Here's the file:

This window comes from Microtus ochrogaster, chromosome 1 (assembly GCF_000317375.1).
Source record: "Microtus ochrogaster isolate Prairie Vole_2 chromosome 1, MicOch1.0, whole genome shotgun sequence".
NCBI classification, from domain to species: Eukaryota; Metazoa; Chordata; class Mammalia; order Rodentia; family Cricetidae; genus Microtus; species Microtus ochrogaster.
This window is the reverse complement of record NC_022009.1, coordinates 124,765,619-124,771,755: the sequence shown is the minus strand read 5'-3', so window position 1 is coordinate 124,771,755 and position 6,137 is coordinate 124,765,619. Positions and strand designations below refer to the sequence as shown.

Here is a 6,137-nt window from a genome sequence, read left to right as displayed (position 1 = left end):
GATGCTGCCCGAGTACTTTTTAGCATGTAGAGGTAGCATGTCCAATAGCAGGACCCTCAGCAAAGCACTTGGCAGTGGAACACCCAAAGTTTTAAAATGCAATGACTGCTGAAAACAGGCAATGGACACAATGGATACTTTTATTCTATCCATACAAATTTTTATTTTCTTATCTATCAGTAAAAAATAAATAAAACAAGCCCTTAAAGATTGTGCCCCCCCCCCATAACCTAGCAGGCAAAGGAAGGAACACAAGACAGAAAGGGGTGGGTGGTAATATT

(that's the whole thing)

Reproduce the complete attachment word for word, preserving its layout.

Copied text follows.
This window comes from Microtus ochrogaster, chromosome 1 (assembly GCF_000317375.1).
Source record: "Microtus ochrogaster isolate Prairie Vole_2 chromosome 1, MicOch1.0, whole genome shotgun sequence".
NCBI classification, from domain to species: Eukaryota; Metazoa; Chordata; class Mammalia; order Rodentia; family Cricetidae; genus Microtus; species Microtus ochrogaster.
This window is the reverse complement of record NC_022009.1, coordinates 124,765,619-124,771,755: the sequence shown is the minus strand read 5'-3', so window position 1 is coordinate 124,771,755 and position 6,137 is coordinate 124,765,619. Positions and strand designations below refer to the sequence as shown.

Here is a 6,137-nt window from a genome sequence, read left to right as displayed (position 1 = left end):
GATGCTGCCCGAGTACTTTTTAGCATGTAGAGGTAGCATGTCCAATAGCAGGACCCTCAGCAAAGCACTTGGCAGTGGAACACCCAAAGTTTTAAAATGCAATGACTGCTGAAAACAGGCAATGGACACAATGGATACTTTTATTCTATCCATACAAATTTTTATTTTCTTATCTATCAGTAAAAAATAAATAAAACAAGCCCTTAAAGATTGTGCCCCCCCCCCATAACCTAGCAGGCAAAGGAAGGAACACAAGACAGAAAGGGGTGGGTGGTAATATT